Why financially savvy buyers are purchasing French homes with a mortgage
PUBLISHED: 12:40 12 November 2019 | UPDATED: 12:40 12 November 2019
Mortgages don't tend to be considered a money-saving trick, but the differences between French and UK mortgages mean that taking out one in France, even if you can afford your property in cash, could work to your benefit, says Fiona Watts
In recent years non-resident French mortgage rates have been remarkably low: they are still between 1-2.7% depending on the LTV and term and can be fixed for the lifetime of the loan. A cautious investor can expect a 4-6% annual return on investments they have now. Therefore by keeping your cash invested it will earn around 6%, while your mortgage loan will cost 2% in interest.
While your mortgage payments won't change as the rate is fixed, the interest you would earn on your savings (the money you would have spent on a cash buy) will increase if the interest rates continue to rise as predicted.
One of the main differences between French and UK mortgages is the size (or lack) of early repayment charges. There are typically no overpayment/full redemption penalties for variable rates and only very small ones for fixed rates. This means you can mitigate the current weak exchange rate, as paying back your mortgage early is not a costly exercise. By taking out a mortgage you only need to exchange the deposit amount.
If the exchange rate recovers, you could pay back your mortgage in full - and when you transferred the capital you would be doing it at a much more favourable rate. So the sterling purchase price of the property is reduced!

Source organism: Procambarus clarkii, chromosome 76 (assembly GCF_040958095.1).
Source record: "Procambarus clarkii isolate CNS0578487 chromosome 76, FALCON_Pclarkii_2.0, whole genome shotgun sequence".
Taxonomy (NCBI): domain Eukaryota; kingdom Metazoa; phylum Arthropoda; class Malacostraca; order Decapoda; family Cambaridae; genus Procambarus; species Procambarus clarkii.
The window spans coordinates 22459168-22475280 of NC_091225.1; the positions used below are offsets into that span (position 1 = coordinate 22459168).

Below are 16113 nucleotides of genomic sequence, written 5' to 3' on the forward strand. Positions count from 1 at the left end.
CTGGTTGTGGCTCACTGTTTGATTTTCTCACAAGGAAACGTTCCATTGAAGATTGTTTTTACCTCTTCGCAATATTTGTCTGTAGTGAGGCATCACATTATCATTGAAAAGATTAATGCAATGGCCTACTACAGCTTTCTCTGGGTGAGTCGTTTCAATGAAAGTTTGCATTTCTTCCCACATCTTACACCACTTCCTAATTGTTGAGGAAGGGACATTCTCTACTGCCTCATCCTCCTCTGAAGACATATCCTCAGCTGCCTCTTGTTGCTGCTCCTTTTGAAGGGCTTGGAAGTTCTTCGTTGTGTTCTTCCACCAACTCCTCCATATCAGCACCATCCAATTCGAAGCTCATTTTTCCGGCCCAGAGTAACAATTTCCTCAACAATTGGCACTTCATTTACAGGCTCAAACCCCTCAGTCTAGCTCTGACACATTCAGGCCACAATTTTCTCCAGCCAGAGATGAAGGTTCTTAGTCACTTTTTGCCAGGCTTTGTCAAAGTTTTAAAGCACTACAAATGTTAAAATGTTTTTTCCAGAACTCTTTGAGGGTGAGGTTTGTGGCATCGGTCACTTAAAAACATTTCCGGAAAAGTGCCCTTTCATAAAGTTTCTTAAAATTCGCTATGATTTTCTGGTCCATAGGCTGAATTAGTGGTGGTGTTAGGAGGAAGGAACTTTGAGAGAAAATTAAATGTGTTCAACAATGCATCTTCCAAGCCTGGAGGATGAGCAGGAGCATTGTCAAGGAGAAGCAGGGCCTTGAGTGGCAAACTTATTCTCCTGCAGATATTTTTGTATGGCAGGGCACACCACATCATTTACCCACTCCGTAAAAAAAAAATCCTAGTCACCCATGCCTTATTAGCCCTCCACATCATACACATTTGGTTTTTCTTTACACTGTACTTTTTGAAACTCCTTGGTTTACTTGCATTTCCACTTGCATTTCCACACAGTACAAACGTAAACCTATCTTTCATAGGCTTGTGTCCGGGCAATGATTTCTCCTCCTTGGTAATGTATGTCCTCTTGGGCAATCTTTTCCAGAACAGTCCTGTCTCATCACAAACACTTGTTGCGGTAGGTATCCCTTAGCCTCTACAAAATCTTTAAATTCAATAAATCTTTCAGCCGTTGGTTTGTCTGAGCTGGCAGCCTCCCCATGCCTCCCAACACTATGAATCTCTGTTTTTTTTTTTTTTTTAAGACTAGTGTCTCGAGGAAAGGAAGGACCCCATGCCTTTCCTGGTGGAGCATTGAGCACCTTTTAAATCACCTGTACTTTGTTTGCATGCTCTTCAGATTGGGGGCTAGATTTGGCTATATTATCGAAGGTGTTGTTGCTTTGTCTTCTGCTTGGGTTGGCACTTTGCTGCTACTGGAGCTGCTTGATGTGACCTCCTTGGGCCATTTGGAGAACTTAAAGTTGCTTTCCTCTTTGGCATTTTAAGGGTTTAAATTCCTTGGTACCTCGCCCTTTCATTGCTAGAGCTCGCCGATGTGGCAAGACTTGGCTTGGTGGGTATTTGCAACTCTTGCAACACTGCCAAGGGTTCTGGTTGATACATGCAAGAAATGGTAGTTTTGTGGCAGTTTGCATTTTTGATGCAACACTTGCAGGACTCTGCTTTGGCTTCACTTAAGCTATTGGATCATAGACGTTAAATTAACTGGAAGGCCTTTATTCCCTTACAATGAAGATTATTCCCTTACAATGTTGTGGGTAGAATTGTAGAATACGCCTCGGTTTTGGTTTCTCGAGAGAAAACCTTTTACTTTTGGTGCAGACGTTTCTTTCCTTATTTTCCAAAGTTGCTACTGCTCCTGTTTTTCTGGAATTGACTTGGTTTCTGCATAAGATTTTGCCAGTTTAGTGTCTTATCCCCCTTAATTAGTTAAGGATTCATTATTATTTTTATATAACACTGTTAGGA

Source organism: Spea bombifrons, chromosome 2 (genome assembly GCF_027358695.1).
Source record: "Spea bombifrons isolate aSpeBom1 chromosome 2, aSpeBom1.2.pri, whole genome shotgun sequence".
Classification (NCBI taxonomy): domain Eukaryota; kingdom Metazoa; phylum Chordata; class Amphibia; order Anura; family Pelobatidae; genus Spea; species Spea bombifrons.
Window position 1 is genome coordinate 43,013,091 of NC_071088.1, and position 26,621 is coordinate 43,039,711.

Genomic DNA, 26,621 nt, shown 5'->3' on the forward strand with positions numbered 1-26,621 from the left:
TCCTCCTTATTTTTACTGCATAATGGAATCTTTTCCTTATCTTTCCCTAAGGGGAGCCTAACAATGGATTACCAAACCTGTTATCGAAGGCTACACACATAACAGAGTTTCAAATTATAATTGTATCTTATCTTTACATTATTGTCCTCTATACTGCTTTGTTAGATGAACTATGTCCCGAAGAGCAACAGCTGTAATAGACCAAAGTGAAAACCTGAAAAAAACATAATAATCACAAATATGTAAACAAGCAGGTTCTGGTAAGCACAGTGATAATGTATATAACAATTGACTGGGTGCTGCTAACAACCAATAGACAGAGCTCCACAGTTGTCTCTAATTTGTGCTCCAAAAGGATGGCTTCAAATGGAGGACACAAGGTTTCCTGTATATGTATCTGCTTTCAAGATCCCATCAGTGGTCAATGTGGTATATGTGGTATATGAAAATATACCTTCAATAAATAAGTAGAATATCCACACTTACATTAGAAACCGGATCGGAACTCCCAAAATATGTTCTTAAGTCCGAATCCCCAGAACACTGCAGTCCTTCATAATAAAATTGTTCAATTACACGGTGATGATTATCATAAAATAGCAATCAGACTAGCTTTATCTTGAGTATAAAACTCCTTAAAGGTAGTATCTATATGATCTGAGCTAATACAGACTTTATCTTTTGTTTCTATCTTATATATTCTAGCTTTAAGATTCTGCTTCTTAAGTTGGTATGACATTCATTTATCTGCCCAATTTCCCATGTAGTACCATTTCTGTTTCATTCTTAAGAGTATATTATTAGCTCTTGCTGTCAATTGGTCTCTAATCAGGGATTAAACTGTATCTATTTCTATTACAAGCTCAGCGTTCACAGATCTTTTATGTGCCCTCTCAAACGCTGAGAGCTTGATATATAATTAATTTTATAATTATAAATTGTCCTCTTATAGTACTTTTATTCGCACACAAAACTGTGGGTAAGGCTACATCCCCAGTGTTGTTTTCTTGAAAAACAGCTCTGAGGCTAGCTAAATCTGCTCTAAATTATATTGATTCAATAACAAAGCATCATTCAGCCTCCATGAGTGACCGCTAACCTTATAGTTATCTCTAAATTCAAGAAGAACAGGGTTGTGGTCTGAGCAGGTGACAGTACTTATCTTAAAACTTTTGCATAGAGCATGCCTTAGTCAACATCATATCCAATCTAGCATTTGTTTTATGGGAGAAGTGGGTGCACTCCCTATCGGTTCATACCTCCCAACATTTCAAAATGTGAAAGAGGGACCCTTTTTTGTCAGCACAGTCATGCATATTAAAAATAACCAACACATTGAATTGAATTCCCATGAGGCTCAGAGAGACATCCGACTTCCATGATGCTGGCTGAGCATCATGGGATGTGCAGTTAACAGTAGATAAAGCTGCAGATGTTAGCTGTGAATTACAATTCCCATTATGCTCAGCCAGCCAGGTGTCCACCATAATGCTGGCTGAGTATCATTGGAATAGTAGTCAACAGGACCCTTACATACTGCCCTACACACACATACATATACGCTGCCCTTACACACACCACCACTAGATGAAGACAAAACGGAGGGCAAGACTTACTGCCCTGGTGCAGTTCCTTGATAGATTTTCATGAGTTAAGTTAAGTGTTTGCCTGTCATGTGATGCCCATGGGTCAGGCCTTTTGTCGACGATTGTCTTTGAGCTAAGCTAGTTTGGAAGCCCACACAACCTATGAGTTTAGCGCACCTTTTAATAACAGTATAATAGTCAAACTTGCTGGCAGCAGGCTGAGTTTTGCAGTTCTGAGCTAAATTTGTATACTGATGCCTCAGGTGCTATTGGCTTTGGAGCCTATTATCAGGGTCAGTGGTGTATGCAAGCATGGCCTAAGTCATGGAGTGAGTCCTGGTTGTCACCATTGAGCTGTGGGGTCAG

French wealth tax (impôt sur la fortune immobilière) kicks in at €1.3. However, if you are buying for more than €1.3m, you are only liable for the net value of the property, so are able to deduct the loan amount off the property's value and and you only pay tax on the remainder. This means that if you take out a French mortgage, you pay less wealth tax.
Cheaper to borrow
Although you cannot get a UK mortgage on a French property there are various other options, such as borrowing against existing UK property by releasing equity or taking out a lifetime mortgage, home reversion loan or personal loan. However all of these options will likely be more expensive than taking out a French mortgage, where rates can start at just 1.8% for 20 years at an LTV of 20%.
With French mortgages there are also no restrictions around renting the property out and you do not have to apply for a 'buy-to-let' mortgage as in the UK. Therefore if you decide to do some seasonal or long-term rentals, you can charge the tenant in euros and use this to pay your mortgage costs.
Fiona Watts is the managing director and co-founder of mortgage broker International Private Finance
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